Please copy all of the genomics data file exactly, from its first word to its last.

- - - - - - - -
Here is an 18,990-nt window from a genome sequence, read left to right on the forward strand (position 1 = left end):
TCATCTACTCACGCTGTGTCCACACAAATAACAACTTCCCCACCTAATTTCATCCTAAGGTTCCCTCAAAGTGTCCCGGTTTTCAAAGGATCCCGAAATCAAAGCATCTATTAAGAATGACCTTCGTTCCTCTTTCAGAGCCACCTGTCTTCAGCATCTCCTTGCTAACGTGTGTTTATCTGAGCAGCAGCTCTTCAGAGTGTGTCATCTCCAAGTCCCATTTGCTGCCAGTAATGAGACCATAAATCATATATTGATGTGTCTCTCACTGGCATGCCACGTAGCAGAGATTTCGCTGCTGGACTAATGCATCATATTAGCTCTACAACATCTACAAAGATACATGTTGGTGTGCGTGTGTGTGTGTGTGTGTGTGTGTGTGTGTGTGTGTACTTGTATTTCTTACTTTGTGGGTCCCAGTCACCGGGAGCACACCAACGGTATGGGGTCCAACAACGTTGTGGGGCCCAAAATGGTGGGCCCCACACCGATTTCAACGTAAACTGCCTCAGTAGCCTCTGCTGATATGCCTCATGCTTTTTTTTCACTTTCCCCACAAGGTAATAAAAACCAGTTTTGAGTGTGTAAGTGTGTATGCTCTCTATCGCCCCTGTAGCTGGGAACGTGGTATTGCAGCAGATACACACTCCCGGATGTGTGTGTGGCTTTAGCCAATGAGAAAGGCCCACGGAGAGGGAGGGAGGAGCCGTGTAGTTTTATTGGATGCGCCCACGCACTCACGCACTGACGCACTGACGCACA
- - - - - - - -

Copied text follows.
Here is an 18,990-nt window from a genome sequence, read left to right on the forward strand (position 1 = left end):
TCATCTACTCACGCTGTGTCCACACAAATAACAACTTCCCCACCTAATTTCATCCTAAGGTTCCCTCAAAGTGTCCCGGTTTTCAAAGGATCCCGAAATCAAAGCATCTATTAAGAATGACCTTCGTTCCTCTTTCAGAGCCACCTGTCTTCAGCATCTCCTTGCTAACGTGTGTTTATCTGAGCAGCAGCTCTTCAGAGTGTGTCATCTCCAAGTCCCATTTGCTGCCAGTAATGAGACCATAAATCATATATTGATGTGTCTCTCACTGGCATGCCACGTAGCAGAGATTTCGCTGCTGGACTAATGCATCATATTAGCTCTACAACATCTACAAAGATACATGTTGGTGTGCGTGTGTGTGTGTGTGTGTGTGTGTGTGTGTGTGTGTACTTGTATTTCTTACTTTGTGGGTCCCAGTCACCGGGAGCACACCAACGGTATGGGGTCCAACAACGTTGTGGGGCCCAAAATGGTGGGCCCCACACCGATTTCAACGTAAACTGCCTCAGTAGCCTCTGCTGATATGCCTCATGCTTTTTTTTCACTTTCCCCACAAGGTAATAAAAACCAGTTTTGAGTGTGTAAGTGTGTATGCTCTCTATCGCCCCTGTAGCTGGGAACGTGGTATTGCAGCAGATACACACTCCCGGATGTGTGTGTGGCTTTAGCCAATGAGAAAGGCCCACGGAGAGGGAGGGAGGAGCCGTGTAGTTTTATTGGATGCGCCCACGCACTCACGCACTGACGCACTGACGCACA